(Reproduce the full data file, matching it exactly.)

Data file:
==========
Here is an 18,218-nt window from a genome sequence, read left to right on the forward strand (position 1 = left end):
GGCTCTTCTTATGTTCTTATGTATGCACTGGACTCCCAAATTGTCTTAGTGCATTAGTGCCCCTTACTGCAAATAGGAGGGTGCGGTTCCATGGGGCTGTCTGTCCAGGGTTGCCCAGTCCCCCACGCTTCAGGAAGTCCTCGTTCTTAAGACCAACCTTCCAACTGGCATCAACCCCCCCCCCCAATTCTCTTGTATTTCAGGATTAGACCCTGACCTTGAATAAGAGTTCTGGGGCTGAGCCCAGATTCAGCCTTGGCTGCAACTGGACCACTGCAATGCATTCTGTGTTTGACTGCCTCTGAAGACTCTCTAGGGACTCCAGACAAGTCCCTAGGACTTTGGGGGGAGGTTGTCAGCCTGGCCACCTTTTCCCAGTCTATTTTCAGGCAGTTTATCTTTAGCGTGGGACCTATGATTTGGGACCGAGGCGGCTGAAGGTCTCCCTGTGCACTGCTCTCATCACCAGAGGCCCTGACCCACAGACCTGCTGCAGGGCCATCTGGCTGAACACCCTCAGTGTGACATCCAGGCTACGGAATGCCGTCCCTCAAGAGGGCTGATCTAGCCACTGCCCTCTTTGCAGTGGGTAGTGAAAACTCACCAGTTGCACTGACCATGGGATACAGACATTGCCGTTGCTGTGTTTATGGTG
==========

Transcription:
Here is an 18,218-nt window from a genome sequence, read left to right on the forward strand (position 1 = left end):
GGCTCTTCTTATGTTCTTATGTATGCACTGGACTCCCAAATTGTCTTAGTGCATTAGTGCCCCTTACTGCAAATAGGAGGGTGCGGTTCCATGGGGCTGTCTGTCCAGGGTTGCCCAGTCCCCCACGCTTCAGGAAGTCCTCGTTCTTAAGACCAACCTTCCAACTGGCATCAACCCCCCCCCCCAATTCTCTTGTATTTCAGGATTAGACCCTGACCTTGAATAAGAGTTCTGGGGCTGAGCCCAGATTCAGCCTTGGCTGCAACTGGACCACTGCAATGCATTCTGTGTTTGACTGCCTCTGAAGACTCTCTAGGGACTCCAGACAAGTCCCTAGGACTTTGGGGGGAGGTTGTCAGCCTGGCCACCTTTTCCCAGTCTATTTTCAGGCAGTTTATCTTTAGCGTGGGACCTATGATTTGGGACCGAGGCGGCTGAAGGTCTCCCTGTGCACTGCTCTCATCACCAGAGGCCCTGACCCACAGACCTGCTGCAGGGCCATCTGGCTGAACACCCTCAGTGTGACATCCAGGCTACGGAATGCCGTCCCTCAAGAGGGCTGATCTAGCCACTGCCCTCTTTGCAGTGGGTAGTGAAAACTCACCAGTTGCACTGACCATGGGATACAGACATTGCCGTTGCTGTGTTTATGGTG